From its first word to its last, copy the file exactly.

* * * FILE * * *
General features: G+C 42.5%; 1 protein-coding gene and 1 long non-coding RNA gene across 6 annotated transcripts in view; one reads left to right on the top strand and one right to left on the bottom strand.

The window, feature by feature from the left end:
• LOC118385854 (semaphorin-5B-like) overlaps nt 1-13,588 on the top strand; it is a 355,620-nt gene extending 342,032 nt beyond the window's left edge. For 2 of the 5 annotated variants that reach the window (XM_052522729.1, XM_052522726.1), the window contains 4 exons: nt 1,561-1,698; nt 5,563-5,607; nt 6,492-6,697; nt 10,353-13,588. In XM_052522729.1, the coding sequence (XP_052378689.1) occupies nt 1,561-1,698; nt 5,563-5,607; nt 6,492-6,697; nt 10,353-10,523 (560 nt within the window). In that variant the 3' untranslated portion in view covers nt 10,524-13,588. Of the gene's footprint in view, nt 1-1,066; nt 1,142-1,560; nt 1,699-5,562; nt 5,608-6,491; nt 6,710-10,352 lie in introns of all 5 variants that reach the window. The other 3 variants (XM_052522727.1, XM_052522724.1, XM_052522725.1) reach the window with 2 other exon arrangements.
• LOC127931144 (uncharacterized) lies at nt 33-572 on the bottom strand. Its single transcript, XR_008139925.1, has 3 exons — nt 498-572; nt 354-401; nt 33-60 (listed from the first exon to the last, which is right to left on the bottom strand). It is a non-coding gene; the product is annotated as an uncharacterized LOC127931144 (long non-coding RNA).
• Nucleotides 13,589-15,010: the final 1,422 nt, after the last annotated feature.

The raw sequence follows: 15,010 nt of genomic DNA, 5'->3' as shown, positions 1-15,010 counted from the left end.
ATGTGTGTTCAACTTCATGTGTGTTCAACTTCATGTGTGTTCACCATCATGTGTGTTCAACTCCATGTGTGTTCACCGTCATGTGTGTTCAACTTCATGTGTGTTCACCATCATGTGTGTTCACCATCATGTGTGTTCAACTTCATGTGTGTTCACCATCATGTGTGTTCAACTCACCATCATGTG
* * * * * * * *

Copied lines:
General features: G+C 42.5%; 1 protein-coding gene and 1 long non-coding RNA gene across 6 annotated transcripts in view; one reads left to right on the top strand and one right to left on the bottom strand.

The window, feature by feature from the left end:
• LOC118385854 (semaphorin-5B-like) overlaps nt 1-13,588 on the top strand; it is a 355,620-nt gene extending 342,032 nt beyond the window's left edge. For 2 of the 5 annotated variants that reach the window (XM_052522729.1, XM_052522726.1), the window contains 4 exons: nt 1,561-1,698; nt 5,563-5,607; nt 6,492-6,697; nt 10,353-13,588. In XM_052522729.1, the coding sequence (XP_052378689.1) occupies nt 1,561-1,698; nt 5,563-5,607; nt 6,492-6,697; nt 10,353-10,523 (560 nt within the window). In that variant the 3' untranslated portion in view covers nt 10,524-13,588. Of the gene's footprint in view, nt 1-1,066; nt 1,142-1,560; nt 1,699-5,562; nt 5,608-6,491; nt 6,710-10,352 lie in introns of all 5 variants that reach the window. The other 3 variants (XM_052522727.1, XM_052522724.1, XM_052522725.1) reach the window with 2 other exon arrangements.
• LOC127931144 (uncharacterized) lies at nt 33-572 on the bottom strand. Its single transcript, XR_008139925.1, has 3 exons — nt 498-572; nt 354-401; nt 33-60 (listed from the first exon to the last, which is right to left on the bottom strand). It is a non-coding gene; the product is annotated as an uncharacterized LOC127931144 (long non-coding RNA).
• Nucleotides 13,589-15,010: the final 1,422 nt, after the last annotated feature.

The raw sequence follows: 15,010 nt of genomic DNA, 5'->3' as shown, positions 1-15,010 counted from the left end.
ATGTGTGTTCAACTTCATGTGTGTTCAACTTCATGTGTGTTCACCATCATGTGTGTTCAACTCCATGTGTGTTCACCGTCATGTGTGTTCAACTTCATGTGTGTTCACCATCATGTGTGTTCACCATCATGTGTGTTCAACTTCATGTGTGTTCACCATCATGTGTGTTCAACTCACCATCATGTG